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Ships


— Environment

DIFIS funnels up oil spills

When ships sink, as well as the loss of property (and very possibly life), there’s the danger of environmental damage. An oil tanker breaking up is a disaster, but even a cargo ship going down can mean oil leaking from fuel bunkers. Double Inverted Funnel for Intervention on Shipwrecks (DIFIS) is an EU project coordinated by Maritime Research Institute Netherlands (MARIN) that uses a passive system to catch oil as it leaks out of a wreck on the ocean floor. Read More
— Marine

New tech could allow for more eco-friendly barnacle control on boats

Barnacles may look nice and nautical on things like rocks, but they’re a major problem for watercraft of all sorts. On the hulls of ships, for example, they can drastically decrease the vessel’s hydrodynamics, causing it to burn more fuel and emit more emissions in order to maintain its cruising speed. The most common way of keeping barnacles off those hulls involves the use of environmentally-unfriendly paints. Now, however, a scientist from Sweden’s University of Gothenburg has developed what could be a less harmful alternative. Read More
— Architecture

Cruise terminal replaces Hong Kong's legendary Kai Tak Airport

Flying into Hong Kong was once an aerial adventure as gigantic passenger planes made alarmingly steep descents over the harbor and then low over crowded high rises to runway 13. Those adrenalin-filled landings ended when the new Hong Kong International Airport to the west opened in 1998, however, the site of those dramatic flights has now been repurposed as the new Kai Tak Cruise Terminal. It was formally opened on June 12 as the Commissioner for Tourism, Mr Philip Yung, welcomed the inaugural berthing of the cruise ship Mariner of the Seas. Read More
— Marine

World's first car-carrying electric ferry to see use in Norway

Presently, the Norwegian villages of Lavik and Oppedal are linked by a ferry that burns about a million liters (264,172 US gallons) of diesel a year, emitting 570 tonnes (628 tons) of carbon dioxide and 15 tonnes (16.5 tons) of nitrogen oxides. That’s about to change, however, as it’s slated to be replaced by what is claimed to be the world’s first all-electric car-carrying ferry. Developed by Siemens and Norwegian shipyard Fjellstrand, the vessel can recharge its batteries in just ten minutes. Read More
— Marine

Electrolysis-based anti-biofouling system keeps hulls clean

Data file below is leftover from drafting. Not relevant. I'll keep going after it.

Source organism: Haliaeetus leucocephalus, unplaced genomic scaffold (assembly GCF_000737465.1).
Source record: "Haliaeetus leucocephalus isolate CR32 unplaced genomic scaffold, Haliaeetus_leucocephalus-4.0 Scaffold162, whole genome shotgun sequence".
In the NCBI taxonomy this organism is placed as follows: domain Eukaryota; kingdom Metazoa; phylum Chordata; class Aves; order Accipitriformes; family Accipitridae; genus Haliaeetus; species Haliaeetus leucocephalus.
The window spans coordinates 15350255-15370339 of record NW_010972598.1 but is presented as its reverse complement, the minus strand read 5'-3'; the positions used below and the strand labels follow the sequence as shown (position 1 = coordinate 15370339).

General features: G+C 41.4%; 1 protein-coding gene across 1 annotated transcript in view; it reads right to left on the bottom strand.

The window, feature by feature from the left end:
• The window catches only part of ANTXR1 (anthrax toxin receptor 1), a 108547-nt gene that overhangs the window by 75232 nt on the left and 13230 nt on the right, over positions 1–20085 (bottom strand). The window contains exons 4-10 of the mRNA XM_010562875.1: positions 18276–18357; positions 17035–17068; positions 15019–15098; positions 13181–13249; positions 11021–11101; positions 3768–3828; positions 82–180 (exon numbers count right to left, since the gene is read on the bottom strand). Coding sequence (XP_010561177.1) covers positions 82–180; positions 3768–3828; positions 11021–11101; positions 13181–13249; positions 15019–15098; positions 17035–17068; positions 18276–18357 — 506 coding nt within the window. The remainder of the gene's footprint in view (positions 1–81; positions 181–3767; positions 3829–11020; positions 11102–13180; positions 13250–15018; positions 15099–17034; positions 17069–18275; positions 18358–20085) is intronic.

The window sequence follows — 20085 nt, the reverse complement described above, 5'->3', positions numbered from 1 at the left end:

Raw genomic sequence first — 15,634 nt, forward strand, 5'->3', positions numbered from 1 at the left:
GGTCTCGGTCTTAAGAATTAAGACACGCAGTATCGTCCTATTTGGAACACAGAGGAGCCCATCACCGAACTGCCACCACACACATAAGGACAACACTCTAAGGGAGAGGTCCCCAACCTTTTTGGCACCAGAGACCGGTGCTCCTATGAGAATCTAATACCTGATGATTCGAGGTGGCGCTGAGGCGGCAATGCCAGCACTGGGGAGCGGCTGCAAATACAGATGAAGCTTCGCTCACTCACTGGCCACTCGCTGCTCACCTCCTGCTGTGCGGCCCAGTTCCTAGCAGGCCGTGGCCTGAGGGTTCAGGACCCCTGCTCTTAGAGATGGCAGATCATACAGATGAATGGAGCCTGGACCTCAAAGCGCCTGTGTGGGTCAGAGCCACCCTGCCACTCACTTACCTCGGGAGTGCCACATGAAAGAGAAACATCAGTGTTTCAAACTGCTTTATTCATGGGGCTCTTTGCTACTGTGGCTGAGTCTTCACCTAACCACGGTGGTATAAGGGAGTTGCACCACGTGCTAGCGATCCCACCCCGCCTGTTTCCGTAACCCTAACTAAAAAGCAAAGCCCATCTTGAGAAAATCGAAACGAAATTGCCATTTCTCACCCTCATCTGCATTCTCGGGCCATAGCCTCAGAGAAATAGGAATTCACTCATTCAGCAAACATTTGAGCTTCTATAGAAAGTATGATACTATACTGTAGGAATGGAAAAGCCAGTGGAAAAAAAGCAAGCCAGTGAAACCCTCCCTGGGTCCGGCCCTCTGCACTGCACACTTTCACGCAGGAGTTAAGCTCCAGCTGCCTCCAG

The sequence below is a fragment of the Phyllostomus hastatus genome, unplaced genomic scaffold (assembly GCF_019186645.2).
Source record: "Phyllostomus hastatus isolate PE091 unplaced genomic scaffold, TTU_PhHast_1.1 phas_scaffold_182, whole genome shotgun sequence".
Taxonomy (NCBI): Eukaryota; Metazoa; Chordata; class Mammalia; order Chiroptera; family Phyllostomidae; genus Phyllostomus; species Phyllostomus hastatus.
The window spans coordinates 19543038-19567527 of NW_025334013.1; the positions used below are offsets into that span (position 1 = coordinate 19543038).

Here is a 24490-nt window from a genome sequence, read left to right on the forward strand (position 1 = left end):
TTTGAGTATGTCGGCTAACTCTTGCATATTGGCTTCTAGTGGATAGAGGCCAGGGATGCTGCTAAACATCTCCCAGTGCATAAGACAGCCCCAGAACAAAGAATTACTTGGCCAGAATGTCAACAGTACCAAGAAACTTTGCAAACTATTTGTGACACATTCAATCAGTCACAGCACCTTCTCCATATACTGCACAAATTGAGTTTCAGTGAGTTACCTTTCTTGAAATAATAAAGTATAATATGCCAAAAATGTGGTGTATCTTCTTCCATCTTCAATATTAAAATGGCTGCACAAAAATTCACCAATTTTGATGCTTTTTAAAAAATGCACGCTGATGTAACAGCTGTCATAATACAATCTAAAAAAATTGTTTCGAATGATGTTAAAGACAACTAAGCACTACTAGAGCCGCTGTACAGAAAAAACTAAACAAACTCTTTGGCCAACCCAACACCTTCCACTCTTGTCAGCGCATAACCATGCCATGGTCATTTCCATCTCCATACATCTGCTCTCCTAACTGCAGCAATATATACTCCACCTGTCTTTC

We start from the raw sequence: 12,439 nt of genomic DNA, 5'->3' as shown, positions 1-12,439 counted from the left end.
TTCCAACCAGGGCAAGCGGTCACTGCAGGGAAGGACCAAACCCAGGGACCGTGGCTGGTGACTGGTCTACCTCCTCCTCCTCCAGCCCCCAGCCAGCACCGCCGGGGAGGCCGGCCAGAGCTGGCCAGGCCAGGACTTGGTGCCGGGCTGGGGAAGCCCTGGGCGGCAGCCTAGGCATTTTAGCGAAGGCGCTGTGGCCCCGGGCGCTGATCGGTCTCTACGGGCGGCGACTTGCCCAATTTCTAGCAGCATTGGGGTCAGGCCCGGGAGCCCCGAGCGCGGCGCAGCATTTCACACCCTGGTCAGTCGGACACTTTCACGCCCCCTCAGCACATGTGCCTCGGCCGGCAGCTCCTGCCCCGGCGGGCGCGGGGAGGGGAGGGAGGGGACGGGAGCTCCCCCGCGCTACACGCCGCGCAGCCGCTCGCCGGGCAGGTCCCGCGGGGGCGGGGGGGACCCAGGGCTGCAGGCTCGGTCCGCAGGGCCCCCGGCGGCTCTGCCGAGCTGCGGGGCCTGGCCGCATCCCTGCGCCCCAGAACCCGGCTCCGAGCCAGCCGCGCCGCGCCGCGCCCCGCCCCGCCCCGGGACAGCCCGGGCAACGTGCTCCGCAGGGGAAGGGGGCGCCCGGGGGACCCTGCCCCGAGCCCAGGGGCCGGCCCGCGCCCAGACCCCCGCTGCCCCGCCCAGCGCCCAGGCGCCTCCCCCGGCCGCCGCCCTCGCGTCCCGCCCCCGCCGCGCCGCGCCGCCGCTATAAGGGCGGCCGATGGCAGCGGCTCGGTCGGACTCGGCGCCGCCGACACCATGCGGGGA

Marine biofouling is the process in which organisms such as barnacles problematically colonize underwater surfaces. When it happens to the hulls of ships, the vessels become less hydrodynamic, having to burn more fuel in order to move through the water. Although hulls can be coated with paint that kills the offending organisms, that paint also releases toxic substances into the surrounding water. Now, however, scientists from Germany’s Fraunhofer Institute for Mechanics of Materials have developed a more environmentally-friendly paint, that uses electrolysis to control biofouling. Read More
— Holiday Destinations

Sail the mighty Amazon River onboard a 147-foot-long floating hotel

Tour operator Aqua Expeditions is an adventure travel company that offers guests the chance to cruise the Amazon River in Peru, while staying on board a 147-foot-long (45-meter) floating hotel. Designed by Peruvian architect Jordi Puig, the M/V Aria is an intimate cruise ship that can accommodate a maximum of 32 passengers, plus crew. The unique accommodation offers a rare chance to observe the wonders of the Amazon region from an unobstructed vantage point – be it from one of the ship’s numerous outdoor decks, or from the privacy of a guest suite. Read More
— Marine

Royal Navy installs photo-realistic bridge simulator

On-the-job training is not something you want to do with the bridge team of a frigate costing over a billion pounds, so the Royal Navy uses simulators to bring officers up to speed. The latest is a Photo-realistic warship bridge simulator installed at the Britannia Royal Naval College (BRNC), Dartmouth, England. This simulator uses computers to generate images so realistic that students often sway as the “ship” rolls, even though it’s sitting still. Read More
— Environment

U.S. Navy looking at obtaining fuel from seawater

Tell someone that you’ve invented a car that runs on water and they're liable to report you for fraud. That hasn’t stopped scientists and engineers at the U.S.. Naval Research Laboratory (NRL) who want to run warships on seawater - or at least, to turn seawater into jet fuel. This may sound like they’ve been standing too close to the ether again, but the idea is to extract carbon dioxide and hydrogen from seawater and then convert these into jet fuel by a gas-to-liquids process. If this proves practical, American naval vessels could refuel themselves at sea. Read More
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